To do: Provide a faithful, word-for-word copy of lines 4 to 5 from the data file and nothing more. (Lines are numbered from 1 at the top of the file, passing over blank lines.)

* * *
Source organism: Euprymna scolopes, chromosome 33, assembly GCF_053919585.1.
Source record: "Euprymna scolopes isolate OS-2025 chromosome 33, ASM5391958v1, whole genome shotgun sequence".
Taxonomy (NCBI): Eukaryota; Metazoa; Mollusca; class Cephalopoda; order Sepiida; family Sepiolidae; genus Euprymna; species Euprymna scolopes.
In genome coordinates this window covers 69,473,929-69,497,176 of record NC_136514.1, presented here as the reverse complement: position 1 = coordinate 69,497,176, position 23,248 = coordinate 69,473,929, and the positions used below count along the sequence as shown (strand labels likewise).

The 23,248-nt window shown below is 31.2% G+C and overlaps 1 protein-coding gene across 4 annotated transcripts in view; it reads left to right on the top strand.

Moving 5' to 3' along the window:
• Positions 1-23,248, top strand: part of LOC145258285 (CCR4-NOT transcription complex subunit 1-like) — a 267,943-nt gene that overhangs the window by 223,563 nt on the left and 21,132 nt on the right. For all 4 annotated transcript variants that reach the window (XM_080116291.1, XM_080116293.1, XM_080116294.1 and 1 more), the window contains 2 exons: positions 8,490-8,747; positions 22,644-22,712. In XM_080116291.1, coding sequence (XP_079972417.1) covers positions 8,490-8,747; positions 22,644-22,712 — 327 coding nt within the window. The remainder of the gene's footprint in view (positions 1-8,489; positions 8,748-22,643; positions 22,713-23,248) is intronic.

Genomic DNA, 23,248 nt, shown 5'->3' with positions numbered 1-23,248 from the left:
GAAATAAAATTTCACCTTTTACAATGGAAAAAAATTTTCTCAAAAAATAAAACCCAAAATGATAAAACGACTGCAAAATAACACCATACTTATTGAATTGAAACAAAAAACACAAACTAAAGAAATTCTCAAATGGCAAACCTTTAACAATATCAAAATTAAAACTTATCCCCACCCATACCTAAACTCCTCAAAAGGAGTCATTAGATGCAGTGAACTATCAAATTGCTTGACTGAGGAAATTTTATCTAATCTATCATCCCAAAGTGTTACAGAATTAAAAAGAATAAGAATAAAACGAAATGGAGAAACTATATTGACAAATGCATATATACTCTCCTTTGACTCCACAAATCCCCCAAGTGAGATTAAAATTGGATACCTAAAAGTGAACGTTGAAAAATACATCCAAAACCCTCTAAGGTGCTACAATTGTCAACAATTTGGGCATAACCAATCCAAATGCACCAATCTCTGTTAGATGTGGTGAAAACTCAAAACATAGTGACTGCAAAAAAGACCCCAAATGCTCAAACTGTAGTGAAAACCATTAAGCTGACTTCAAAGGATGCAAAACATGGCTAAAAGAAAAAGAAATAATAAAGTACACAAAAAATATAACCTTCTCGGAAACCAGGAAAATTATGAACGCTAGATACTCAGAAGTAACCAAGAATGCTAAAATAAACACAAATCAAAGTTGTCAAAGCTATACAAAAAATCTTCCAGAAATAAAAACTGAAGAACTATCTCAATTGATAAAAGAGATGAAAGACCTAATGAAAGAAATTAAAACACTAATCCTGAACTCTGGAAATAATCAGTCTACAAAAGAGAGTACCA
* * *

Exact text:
In genome coordinates this window covers 69,473,929-69,497,176 of record NC_136514.1, presented here as the reverse complement: position 1 = coordinate 69,497,176, position 23,248 = coordinate 69,473,929, and the positions used below count along the sequence as shown (strand labels likewise).

The 23,248-nt window shown below is 31.2% G+C and overlaps 1 protein-coding gene across 4 annotated transcripts in view; it reads left to right on the top strand.